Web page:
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HARRISBURG — The Wolf administration has unexpectedly canceled a controversial plan to overhaul a crucial safety-net program for tens of thousands of low-income children and parents in Pennsylvania.
The state Department of Health surprised advocates and lawmakers earlier this year when it announced that it would terminate several long-standing providers’ contracts to administer WIC — a nutrition program for pregnant and breastfeeding people as well as infants and young children that serves about 169,000 Pennsylvanians each month.
The decision came after a bidding process that advocates and lawmakers said lacked transparency.
But in letters sent Tuesday to groups that applied for WIC contracts, the department said it would cancel the transition to new providers. Organizations that expected to take over programs, as well as existing WIC providers, received little information about what will happen next.
The letters obtained by Spotlight PA don’t explain why the transition was canceled, but the plan received pushback from some local, state, and national WIC experts who raised concerns that the change would create too much confusion and lead to a drop in enrollment.
A Department of Health spokesperson confirmed the cancellation and said it “will have no impact on the continuity of WIC services for the women and children who need them.”
“While a competitive application process for all WIC local agencies remains a critical step toward further program enhancements, the department will continue working to improve the WIC program for all beneficiaries at both the state and local level,” the spokesperson said. They did not offer an explanation for the cancellation and said it is too early to determine if there will be costs associated with the change.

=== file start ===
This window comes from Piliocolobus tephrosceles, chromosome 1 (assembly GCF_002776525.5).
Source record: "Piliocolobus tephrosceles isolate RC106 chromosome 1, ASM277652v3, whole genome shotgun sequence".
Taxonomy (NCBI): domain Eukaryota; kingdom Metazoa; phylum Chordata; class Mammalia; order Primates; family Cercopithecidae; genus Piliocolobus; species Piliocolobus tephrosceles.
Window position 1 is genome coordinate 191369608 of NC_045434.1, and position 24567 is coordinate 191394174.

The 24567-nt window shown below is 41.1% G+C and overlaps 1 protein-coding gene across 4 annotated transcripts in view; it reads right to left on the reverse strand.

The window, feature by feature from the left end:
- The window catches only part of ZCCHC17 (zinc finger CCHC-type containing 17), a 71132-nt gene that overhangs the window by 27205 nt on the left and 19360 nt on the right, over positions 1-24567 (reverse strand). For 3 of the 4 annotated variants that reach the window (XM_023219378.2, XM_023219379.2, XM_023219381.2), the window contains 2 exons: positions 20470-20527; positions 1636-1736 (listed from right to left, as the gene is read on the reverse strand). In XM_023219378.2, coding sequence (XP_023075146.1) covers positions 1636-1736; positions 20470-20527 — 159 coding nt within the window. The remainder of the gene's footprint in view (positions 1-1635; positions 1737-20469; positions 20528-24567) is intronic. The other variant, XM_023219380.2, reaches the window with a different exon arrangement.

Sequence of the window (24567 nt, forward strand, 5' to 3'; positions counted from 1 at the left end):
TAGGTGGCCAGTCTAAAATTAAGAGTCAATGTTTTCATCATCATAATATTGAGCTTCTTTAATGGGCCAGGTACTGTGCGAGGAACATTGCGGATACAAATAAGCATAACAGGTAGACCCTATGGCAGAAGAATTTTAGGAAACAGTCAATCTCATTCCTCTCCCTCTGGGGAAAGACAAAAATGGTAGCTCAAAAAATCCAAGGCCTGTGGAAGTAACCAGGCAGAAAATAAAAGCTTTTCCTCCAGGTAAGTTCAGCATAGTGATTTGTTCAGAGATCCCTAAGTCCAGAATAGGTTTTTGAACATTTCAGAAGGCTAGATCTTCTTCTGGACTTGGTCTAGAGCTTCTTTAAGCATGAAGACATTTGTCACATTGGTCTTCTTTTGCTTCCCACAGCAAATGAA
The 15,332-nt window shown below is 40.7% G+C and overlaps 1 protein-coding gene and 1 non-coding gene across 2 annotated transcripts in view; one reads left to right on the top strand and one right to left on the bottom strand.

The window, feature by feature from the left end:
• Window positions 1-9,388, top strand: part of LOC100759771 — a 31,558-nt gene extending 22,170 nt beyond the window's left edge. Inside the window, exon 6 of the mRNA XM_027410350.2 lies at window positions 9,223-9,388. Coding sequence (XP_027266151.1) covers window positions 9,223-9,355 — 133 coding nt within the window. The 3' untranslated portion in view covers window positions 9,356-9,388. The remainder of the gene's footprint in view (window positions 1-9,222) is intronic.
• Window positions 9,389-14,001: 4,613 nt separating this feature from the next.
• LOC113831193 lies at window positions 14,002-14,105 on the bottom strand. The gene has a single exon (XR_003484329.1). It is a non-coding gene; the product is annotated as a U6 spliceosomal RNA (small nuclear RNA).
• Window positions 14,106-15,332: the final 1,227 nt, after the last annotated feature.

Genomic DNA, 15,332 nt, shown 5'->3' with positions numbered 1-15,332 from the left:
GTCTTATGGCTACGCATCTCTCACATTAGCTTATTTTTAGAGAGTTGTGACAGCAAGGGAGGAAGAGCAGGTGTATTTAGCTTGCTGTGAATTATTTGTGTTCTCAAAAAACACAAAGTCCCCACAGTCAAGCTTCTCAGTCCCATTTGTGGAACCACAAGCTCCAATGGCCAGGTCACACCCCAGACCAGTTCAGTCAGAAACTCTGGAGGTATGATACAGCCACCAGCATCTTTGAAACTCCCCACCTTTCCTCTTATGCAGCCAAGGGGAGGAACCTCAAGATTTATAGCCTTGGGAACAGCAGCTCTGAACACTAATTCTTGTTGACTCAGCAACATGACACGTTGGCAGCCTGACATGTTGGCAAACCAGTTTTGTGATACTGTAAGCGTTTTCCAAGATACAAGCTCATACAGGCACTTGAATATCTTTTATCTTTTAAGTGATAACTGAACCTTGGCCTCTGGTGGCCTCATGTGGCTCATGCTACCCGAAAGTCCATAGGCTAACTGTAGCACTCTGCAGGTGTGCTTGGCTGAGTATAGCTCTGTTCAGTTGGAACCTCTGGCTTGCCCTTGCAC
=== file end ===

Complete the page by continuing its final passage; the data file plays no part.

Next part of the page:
“Our interpretation of that is that everything will remain the same,” said Kellie McKevitt, CEO at Southwestern Pennsylvania Human Services Inc., which includes Mon Valley Community Health Services, the organization currently administering the WIC program in Westmoreland County.
Though the organization was “surprised” by the news, McKevitt said it is happy to continue providing the services.
Known as WIC, the Special Supplemental Nutrition Program for Women, Infants, and Children is overseen by the state Health Department and funded by the U.S. Department of Agriculture. Local WIC offices in each county provide nutrition education, as well as food and breastfeeding support, to pregnant and postpartum people, infants, and children under age 5.
Two current providers that were set to lose contracts — the Allegheny County Health Department and Family Health Council of Central Pennsylvania Inc. — had appealed the department’s selection process and transition. The appeals were pending as of Tuesday.
“I’m glad to hear that they canceled the process,” said State Rep. Austin Davis (D., Allegheny), who was one of several state lawmakers to sign a letter calling on the Wolf administration to rethink the plan.
Davis said he had a number of concerns about how the state handled the application process from start to finish, including questions about why the state chose a Washington County-based organization to take over the program in Allegheny County.
“It’s my understanding that there will be a new process,” Davis said, adding that he did not have details about a new timeline.
A spokesperson for Blueprints, the organization set to take over the contract in Allegheny County, confirmed that it received a letter from the Health Department but directed other questions to the state.
Under the now-canceled plan, providers would have changed in at least five counties: Allegheny, Cumberland, Erie, Philadelphia, and Westmoreland.
Those transitions were scheduled to start in October and be completed by Oct. 1, 2022, according to an announcement from the state Health Department in April. That transition timeline was shortened in July, The Inquirer reported.
Kathy Fisher, policy director for the Greater Philadelphia Coalition Against Hunger, said many WIC advocates and partner agencies weren’t taking sides on the contract awards. But she raised concerns about further disrupting established relationships, given the coronavirus pandemic, and the department’s timeline for the transition.
Without time to recover and stabilize, “we fear that the WIC program risks a further decline in enrollment and fewer families getting the support they desperately need,” Fisher said in an email.
Inquirer staff writer Alfred Lubrano contributed to this article.
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